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Wiggermann Defines the Lamassu

“The limited number of candidates available for identification with e’ru, libbi gišimmari and urigallu enables us to choose a denotation, even when the results of philology are not unequivocal in each case. The sages and the lesser gods of NAss art share attributes and therefore functions: goat, sprig, greeting gesture, cone, bucket and mace. Both […]

Apkallu Details (Excerpt from Wiggermann)

An excerpt on the three kinds of apkallu from Wiggermann. The apkallu are perplexing entities portrayed on Sumerian and Neo-Assyrian artworks, combining bird heads with human bodies, and human heads on fish bodies. They are attested throughout Sumerian and Assyrian literature, and the so-called Seven Sages of Sumeria were apkallu.

Gane: Review of the Literature on Monsters, Demons and gods

“When a monster is associated with an anthropomorphic deity, it operates in the same field of action or part of nature as that of the deity. Whereas the deity functions in the entire domain of his or her rule, the monster’s activity is limited to only part of the god’s realm. Thus, a monster that […]

Gane: Neo-Babylonian Monsters, Demons & Dragons From a Narrow Slice of Time & Space

A number of scholars have already correlated Mesopotamian iconography with cuneiform texts to identify and illuminate composite beings over a wide range of periods in terms of their historical development, association with deities, and impact on humans within ancient systems of religion and mythology. The present research draws heavily on their work, but uniquely focuses […]

Selz: Connects the Apkallu with the Fallen Angels

“The correspondance between Enmeduranki, for a long time considered to be the Mesopotamian Enoch, with an apkallū named Utu-abzu, proved highly informative. (See W.G. Lambert, “Enmeduranki and Related Matters,” JCS 21 (1967): pp. 126-38; idem, “New Fragment.”) In 1974 Borger observed in an important article, that in tablet III of the omen series Bīt Mēseri (“House of […]

Izre’el: Origins of the Adapa Myth

“Adapa the Sage Adapa was known in Ancient Mesopotamia as The Sage. The original etymology of the name Adapa may not have reached us. A lexical text lists a term adapu as meaning “wise” (Igituh I: 107), an attribute that is further attested in another late text (Lambert 1962: 74). This adjectival noun is undoubtedly […]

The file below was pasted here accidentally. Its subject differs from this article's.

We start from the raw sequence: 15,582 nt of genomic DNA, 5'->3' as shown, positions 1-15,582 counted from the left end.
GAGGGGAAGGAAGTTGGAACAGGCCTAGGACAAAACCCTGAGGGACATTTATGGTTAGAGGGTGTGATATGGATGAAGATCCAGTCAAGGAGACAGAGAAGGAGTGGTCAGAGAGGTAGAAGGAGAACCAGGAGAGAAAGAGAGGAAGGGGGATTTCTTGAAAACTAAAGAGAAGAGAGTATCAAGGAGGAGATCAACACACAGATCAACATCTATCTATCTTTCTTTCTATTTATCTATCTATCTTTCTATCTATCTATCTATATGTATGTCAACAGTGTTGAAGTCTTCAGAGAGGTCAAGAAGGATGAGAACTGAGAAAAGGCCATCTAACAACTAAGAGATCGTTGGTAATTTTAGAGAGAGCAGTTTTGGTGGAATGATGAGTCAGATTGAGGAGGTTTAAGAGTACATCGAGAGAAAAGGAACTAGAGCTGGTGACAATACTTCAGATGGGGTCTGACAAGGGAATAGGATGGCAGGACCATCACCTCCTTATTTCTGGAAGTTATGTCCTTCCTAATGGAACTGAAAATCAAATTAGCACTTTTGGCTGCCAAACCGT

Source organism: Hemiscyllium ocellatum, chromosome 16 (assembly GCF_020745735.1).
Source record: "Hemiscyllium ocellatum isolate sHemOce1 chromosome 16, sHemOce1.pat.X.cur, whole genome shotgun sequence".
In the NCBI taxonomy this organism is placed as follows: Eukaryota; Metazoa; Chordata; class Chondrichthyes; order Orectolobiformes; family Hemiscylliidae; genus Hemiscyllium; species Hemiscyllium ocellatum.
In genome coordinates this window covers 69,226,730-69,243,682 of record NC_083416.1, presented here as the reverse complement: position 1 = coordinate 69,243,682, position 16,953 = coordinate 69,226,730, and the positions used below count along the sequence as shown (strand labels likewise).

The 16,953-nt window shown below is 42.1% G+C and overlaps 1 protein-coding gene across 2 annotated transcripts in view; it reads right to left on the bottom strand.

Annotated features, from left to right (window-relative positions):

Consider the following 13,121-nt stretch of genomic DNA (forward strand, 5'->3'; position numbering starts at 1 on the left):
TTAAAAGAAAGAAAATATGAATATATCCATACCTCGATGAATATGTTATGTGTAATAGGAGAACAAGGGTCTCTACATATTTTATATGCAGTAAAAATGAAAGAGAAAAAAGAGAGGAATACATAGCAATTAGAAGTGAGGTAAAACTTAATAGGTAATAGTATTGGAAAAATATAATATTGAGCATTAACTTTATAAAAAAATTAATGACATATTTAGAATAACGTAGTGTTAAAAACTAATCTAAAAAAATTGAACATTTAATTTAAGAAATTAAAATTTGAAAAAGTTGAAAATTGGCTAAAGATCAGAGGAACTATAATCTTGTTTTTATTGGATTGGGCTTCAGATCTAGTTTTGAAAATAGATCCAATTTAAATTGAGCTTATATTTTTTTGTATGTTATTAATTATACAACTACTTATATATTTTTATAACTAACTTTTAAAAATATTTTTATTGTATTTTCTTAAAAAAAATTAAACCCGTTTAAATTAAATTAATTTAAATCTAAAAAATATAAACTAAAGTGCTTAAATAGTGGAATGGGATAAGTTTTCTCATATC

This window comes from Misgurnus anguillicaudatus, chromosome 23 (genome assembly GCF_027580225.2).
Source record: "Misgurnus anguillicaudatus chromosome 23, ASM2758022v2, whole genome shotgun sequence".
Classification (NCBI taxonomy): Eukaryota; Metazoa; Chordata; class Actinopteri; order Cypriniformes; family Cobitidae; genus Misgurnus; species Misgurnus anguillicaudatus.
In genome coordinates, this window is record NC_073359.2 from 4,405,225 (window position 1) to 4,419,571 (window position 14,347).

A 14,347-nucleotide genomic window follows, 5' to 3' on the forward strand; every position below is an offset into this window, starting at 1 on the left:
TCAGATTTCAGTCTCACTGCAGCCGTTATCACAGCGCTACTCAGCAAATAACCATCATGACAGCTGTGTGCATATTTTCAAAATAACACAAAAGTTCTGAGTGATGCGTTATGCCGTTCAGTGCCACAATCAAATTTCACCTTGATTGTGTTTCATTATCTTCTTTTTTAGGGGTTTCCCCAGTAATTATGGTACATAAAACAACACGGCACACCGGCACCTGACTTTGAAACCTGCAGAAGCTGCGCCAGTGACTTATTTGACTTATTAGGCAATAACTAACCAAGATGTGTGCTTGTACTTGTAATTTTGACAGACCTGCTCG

Kvanvig: The ilū mušīti Are the Stars of the Night

“How the actual connection between the earthly exorcist and his heavenly counterpart was imagined is vividly portrayed on an Assyrian bronze tablet from the first millennium. The image depicts the universe of an ill man. In the basement lurks the demon Lamaštu, ready to attack; in the upper room are divine figures supporting the heavens, […]

Kvanvig: On Šēp lemutti, Averting Evil

“The apkallus were also an essential part of the composition Šēp lemutti. The composition starts by defining the purpose of the ritual as to avert evil from the house. Then the text prescribes the types of figures to be fashioned and buried at set locations in the house. This section contains a long passage describing […]

Dalley: Apkallu-7, IDD 2011

Iconography of Deities and Demons (IDD).  Apkallu (continued). Sources. Chronological Range. “All three types begin to appear in the late 2nd millennium. Some possible antecedents are noted by GREEN (1993-97: 252; see also nos. 66-70 belonging to the early Atlantid series, which MATTHEWS 1990: 109 dates to the 14th century). They could, however, have had […]

Dalley: Apkallu-6, IDD 2011

Iconography of Deities and Demons (IDD). Apkallu (continued).  Type 3 Bird-of-Prey-Headed Apkallu, Problematic Identifications.  “The three types are identified from ritual texts and labels on figurines, but because the evidence is uncommon and sometimes ambiguous there are uncertainties. Change over time may also account for some difficulties. Some overlap in the iconography with Tiamat’s composite […]

Dalley: Apkallu-5, IDD 2011